When you use a last will to pass along assets to your loved ones it is important to understand the fact that this document is going to have to be probated before the estate can be closed. Probate is a process that takes place under the supervision of the court. In a probate the first thing that the court must establish will be the actual validity of the will itself. Since the probate proceedings are open anyone who wanted to contest your wishes could do so before the probate court. Minimizing the risk that someone will challenge or contest your will is one of the reasons why it is important to retain the services of an experienced estate planning attorney.
The realities of probate are something to consider when you are choosing your executor as well. There may be interested parties aside from your heirs seeking satisfaction from the estate, such as creditors, claimants, and tax collectors. Assessing the validity of any such claims and ultimately satisfying them, if necessary, is one of the responsibilities that the executor must undertake, and of course this requires a good bit of business acumen.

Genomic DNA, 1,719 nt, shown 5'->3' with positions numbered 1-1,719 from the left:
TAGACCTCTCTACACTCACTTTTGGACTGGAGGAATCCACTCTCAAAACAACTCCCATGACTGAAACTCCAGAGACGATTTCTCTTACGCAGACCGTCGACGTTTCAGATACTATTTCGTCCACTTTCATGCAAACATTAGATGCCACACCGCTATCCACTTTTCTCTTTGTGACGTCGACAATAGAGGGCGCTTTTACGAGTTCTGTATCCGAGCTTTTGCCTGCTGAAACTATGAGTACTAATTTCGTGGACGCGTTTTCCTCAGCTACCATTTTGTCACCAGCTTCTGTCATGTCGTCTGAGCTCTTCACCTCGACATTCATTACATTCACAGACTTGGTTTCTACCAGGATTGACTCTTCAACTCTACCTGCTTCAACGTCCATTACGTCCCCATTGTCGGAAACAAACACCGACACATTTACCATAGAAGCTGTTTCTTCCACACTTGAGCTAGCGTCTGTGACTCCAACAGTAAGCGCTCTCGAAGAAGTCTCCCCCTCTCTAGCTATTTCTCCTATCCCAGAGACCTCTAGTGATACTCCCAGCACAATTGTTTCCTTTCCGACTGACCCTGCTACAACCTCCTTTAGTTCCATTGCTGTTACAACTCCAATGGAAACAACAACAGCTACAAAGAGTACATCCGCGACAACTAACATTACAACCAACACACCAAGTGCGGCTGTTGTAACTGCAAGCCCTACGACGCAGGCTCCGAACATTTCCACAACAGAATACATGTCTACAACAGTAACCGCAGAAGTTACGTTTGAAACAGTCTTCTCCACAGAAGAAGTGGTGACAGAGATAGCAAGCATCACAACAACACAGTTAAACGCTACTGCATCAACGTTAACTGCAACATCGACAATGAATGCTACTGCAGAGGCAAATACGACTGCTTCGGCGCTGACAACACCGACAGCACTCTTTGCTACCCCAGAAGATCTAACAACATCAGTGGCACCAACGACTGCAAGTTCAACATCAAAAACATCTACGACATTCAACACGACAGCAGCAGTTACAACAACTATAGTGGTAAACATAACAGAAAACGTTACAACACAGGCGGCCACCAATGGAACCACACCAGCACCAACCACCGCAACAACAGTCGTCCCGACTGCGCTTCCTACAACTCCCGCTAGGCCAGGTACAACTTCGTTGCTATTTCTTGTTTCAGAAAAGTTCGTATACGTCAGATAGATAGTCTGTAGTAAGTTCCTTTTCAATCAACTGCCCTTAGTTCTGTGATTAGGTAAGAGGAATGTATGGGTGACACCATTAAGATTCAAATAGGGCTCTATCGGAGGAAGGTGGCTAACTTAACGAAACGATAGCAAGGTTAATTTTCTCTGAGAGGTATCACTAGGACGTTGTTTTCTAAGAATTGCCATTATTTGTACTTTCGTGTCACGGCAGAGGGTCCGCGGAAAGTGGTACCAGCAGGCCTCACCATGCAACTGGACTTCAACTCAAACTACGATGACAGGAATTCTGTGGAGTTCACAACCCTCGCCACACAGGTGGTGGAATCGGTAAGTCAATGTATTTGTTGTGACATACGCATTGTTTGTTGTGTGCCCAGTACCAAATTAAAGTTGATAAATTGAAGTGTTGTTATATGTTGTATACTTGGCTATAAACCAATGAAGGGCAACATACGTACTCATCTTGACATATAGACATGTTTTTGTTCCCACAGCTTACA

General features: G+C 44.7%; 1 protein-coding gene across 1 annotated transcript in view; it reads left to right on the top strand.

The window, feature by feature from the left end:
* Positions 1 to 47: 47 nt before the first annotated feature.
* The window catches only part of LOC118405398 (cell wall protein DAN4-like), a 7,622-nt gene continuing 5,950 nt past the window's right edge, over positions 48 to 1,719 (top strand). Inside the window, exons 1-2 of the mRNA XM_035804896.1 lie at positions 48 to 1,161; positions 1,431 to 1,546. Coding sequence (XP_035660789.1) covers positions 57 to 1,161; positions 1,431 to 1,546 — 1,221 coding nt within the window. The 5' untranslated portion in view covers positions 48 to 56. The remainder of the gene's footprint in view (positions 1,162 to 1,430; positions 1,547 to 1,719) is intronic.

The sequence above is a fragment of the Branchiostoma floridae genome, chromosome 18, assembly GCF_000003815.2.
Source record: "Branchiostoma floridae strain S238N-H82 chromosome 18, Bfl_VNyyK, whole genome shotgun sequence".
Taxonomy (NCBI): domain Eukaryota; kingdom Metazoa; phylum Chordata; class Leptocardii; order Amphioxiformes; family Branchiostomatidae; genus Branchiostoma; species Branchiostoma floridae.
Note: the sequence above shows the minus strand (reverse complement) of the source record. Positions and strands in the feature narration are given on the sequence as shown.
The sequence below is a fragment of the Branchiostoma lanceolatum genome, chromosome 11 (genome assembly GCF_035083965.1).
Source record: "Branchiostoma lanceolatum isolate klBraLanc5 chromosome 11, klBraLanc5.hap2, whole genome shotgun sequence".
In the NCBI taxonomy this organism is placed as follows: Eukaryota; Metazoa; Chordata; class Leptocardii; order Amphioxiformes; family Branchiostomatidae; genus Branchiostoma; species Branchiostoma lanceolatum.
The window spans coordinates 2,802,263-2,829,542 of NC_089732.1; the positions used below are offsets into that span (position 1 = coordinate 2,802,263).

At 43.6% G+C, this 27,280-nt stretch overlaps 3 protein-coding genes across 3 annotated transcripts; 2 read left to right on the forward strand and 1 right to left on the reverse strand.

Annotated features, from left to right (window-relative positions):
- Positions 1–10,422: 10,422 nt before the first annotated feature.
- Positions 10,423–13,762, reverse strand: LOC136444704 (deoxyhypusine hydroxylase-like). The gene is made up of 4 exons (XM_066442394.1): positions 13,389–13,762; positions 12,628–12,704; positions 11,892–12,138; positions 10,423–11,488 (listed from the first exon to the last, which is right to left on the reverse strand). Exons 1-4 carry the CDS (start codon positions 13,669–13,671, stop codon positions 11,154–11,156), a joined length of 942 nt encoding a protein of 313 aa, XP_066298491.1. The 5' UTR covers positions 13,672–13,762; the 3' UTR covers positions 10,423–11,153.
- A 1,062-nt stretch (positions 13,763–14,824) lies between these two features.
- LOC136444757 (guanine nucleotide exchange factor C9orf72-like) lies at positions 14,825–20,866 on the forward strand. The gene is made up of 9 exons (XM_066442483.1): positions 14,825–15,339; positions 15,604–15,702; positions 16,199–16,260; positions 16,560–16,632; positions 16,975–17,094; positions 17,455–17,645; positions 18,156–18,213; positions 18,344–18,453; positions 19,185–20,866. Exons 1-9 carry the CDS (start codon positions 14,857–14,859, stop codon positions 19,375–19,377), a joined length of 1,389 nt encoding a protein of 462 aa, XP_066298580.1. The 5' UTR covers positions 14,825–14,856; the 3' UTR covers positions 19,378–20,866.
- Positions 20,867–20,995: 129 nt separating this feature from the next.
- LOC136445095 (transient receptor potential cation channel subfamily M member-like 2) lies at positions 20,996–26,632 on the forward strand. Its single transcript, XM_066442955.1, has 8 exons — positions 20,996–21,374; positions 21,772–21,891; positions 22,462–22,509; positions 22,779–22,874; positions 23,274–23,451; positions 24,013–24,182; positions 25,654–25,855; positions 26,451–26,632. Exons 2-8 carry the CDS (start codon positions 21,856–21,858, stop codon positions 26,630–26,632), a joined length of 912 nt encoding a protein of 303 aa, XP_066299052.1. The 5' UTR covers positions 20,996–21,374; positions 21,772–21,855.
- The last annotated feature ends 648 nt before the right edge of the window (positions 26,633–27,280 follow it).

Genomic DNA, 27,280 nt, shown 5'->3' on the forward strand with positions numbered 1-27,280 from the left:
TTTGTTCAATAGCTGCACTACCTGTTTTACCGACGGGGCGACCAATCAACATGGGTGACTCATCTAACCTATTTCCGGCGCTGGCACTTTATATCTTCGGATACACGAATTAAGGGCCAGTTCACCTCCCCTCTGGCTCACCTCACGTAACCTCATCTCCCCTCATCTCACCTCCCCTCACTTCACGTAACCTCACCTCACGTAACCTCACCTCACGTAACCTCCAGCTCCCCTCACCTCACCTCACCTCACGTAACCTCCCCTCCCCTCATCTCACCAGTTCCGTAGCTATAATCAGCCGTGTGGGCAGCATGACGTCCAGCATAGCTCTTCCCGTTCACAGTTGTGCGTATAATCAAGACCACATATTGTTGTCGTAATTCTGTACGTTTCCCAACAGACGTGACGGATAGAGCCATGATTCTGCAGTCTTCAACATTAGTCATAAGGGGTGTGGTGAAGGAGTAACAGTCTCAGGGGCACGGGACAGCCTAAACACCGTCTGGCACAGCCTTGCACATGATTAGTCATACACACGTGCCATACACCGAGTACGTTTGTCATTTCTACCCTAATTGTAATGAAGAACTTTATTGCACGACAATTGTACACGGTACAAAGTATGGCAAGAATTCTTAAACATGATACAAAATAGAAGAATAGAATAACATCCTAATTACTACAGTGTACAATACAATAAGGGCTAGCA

In most cases the executor will have to bring in a probate attorney who has experience navigating these waters. He or she may also have to engage the services of a tax accountant, an appraiser or appraisers, and a company that specializes in liquidating estate property. Once the will has been deemed valid, debts have been paid, and all the assets have been properly prepared, the executor distributes inheritances to the heirs of the deceased in accordance with his or her wishes as stated in the document.
Depending on the size and scope of the estate all this can take a lot of time, so that is something to take into consideration when selecting an executor. The role of executor can be challenging, so if you don’t personally know anyone who would seem like a good candidate, you can retain the services of a professional executor. This may be something you would want to discuss with your estate planning attorney.